Maria Minoiu was a prime-soloist at the National Opera in Bucharest in 2016, at the time of the scandal that shook this institution to the ground. She has danced parts that any ballerina dreams of, Manon or Silfida, but the had the power to give it all up, when she felt that NOB is refusing it’s own evolution.
The artists at the National Opera have split then into two sides: that of romanians, led at those protests by the conductor Tiberiu Soare and that of the choregraph Johan Kobborg and and of the world-ranking ballerina, Alina Cojocaru, the two of them being supported by ballet dancers from Romania and from other countries.
The Romanian side was accusing Kobburg that he was favorizing foreign artists, and his supporters were claiming that Romanian ballet had never reached a such a high level as the one imposed by the Danish choreographer. The scandal, which had a racist side to it, got the attention of international press, at the time writing that the great ballerina Alina Cojocaru was being cheered against in her own country, something impossible to comprehend for any ballet lover who is aware of her immense value.
After a period of strikes, cancelled shows, interventions from the cultural minister and a some management changes, Alina Cojocaru and Johan Kobborg left Romania, many ballet dancers following them.
Among them was Marina Minoiu.
Marina now dances for The Royal Danish Ballet. She misses home, but she keeps her distance, as does Romanian mentality regarding art and appreciation of it’s values keeps it’s distance from normalcy.
Marina, how and when did your story as a ballerina start?
My career started with the opportunity to see, with my sister and mother, at the National Opera in Bucharest, the Giselle ballet. In that moment a desire was born, a great joy that has followed me until my first ballet lesson. And I suppose that from that first ballet lesson, I knew that this is what I want to do.
Like when you fall in love with something or someone. You only want to do that thing or to be with that person. It was my first love. And, as the years passed, this passion hasn’t diminished, it’s as alive at ever, it grew and matured.
In Romania, more and more parents point their children, especially girls, toward ballet. What would you tell them as to what to expect if they want to reach a professional level?
I’m happy that more and more children are guided toward art and dance. There’s great potential in Romania. We’re a passionate people, hard working, who want to enjoy fine arts.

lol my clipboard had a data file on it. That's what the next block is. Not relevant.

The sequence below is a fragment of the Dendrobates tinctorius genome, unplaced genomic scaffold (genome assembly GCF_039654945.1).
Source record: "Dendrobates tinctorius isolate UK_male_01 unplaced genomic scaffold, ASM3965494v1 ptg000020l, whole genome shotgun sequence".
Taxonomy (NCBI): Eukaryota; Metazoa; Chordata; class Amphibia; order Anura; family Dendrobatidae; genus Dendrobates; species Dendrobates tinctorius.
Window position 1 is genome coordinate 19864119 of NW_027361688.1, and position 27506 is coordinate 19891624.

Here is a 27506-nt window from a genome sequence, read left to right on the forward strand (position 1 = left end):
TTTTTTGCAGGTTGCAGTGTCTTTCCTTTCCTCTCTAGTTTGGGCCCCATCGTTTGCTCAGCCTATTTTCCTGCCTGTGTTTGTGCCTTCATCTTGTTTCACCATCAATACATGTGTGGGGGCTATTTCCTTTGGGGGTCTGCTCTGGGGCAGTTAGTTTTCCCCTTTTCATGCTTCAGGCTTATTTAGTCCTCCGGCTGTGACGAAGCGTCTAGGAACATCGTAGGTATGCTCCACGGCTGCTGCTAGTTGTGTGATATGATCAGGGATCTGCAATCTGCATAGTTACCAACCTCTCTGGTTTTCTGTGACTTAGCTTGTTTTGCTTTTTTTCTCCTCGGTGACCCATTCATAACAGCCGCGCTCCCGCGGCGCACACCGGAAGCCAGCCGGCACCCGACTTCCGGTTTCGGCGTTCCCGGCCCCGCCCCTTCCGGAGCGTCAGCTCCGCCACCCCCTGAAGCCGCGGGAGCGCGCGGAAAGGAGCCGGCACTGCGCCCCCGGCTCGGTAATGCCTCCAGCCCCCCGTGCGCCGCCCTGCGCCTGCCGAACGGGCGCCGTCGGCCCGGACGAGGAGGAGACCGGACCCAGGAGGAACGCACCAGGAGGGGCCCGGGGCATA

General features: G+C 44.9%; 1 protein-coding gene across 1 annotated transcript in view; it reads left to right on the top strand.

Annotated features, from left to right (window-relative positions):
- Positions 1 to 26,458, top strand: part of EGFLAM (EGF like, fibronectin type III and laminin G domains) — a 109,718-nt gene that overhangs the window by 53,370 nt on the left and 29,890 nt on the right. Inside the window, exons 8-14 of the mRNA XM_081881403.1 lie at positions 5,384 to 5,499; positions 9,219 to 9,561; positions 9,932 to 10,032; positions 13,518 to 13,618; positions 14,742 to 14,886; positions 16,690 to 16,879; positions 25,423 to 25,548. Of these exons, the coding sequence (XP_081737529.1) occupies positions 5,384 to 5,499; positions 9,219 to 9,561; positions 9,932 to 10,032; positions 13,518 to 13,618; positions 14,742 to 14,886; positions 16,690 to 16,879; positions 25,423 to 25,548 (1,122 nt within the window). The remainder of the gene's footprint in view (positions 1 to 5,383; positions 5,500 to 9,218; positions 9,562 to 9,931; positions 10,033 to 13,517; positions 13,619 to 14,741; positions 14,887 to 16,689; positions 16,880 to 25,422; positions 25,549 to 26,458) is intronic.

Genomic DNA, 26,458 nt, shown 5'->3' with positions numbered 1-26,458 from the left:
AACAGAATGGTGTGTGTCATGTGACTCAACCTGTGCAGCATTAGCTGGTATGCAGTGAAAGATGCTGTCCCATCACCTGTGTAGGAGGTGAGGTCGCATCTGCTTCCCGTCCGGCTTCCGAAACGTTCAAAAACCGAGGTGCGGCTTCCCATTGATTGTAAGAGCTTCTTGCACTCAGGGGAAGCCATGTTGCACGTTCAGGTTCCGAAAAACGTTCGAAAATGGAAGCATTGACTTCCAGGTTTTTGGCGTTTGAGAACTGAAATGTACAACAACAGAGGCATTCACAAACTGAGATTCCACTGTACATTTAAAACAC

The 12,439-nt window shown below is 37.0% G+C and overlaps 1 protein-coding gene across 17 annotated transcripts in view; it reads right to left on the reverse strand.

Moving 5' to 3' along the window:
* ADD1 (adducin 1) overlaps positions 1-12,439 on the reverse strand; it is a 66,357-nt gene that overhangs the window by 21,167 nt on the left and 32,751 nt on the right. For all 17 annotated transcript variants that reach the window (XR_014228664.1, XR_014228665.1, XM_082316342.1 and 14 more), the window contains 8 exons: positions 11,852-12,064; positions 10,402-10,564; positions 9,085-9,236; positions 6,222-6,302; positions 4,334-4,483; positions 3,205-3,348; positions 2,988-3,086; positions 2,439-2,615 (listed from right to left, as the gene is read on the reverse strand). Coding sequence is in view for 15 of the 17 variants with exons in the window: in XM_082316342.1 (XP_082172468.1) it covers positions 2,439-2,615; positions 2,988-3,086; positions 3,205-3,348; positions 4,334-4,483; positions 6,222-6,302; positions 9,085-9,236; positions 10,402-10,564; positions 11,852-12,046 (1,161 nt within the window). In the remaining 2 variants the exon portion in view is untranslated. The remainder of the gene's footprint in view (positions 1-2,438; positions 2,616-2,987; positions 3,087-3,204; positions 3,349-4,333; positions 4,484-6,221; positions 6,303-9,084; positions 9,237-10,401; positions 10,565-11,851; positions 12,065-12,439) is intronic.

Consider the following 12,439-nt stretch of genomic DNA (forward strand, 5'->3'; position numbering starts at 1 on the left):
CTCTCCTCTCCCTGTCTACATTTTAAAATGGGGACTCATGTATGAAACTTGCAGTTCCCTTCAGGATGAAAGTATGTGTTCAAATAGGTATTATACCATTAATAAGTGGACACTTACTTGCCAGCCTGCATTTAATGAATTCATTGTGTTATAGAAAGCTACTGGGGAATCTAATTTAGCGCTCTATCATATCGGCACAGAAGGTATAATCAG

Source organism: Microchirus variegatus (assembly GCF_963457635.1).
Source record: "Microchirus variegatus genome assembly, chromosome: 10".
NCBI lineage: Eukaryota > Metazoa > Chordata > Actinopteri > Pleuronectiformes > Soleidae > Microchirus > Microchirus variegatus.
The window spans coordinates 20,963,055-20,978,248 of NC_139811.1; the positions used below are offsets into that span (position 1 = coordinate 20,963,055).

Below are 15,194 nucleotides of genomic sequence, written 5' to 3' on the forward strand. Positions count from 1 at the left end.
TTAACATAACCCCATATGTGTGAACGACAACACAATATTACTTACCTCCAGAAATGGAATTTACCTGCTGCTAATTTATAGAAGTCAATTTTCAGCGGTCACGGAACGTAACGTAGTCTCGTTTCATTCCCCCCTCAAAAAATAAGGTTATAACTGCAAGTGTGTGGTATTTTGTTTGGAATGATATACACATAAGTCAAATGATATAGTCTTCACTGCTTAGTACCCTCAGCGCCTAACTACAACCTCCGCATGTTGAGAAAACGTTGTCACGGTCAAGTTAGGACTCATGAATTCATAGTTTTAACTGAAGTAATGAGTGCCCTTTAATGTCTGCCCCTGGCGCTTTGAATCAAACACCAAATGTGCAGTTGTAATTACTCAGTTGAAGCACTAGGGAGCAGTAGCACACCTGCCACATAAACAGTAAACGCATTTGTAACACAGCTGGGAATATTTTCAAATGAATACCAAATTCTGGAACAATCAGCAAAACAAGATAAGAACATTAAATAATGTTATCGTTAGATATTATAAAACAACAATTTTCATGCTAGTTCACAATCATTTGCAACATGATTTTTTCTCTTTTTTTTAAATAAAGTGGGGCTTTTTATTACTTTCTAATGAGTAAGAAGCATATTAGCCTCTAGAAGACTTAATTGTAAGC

But a professional ballet dancer’s career is a lot of work, daily, permanently, because we’re talking about working with the human body as our instrument.
This profession consists of dedication, passion for this art form, that means leaving your ego to the side and making room for true human values.
A professional ballet dancer’s path is full of joys, disappointments, frustration, injuries, wonderful moments that one can not imagine.
It is very important to know what you want to do, where you want to get to and what kind of dancer you want to be. Life will show you the way as long as you stay dedicated, honest to yourself and especially confident.
My advice for parents guiding their children toward ballet is to evaluate or identify if there is passion for a future profession and identify in time if there is an opportunity of the development of a career in this field.
There are many situations when ballet remains a hobby, which is a good thing. Children are able, even this way, to take contact with certain elements that can help develop them artistically.
Doing it as a hobby is one thing, and being a professional ballet dancer is a whole other thing. When you chose the second option you must know that it’s not only about awards at competitions or glitter and pretty costumes. These are elements that appear later on in a ballet dancer’s career.
Of course, the guidance and support of a teacher are essential.
I would like to see some more training or education toward essence for the youth, maturity and clarity and less of an inclination for the commercial and superficial.
What’s the hardest thing in a ballerina’s life? Have you ever had moments when you wanted to quit?
The relationship between mind and body is something difficult, and I give this a special, permanent attention. This relationship can be challenging, but inner balance, faith and acceptance come in.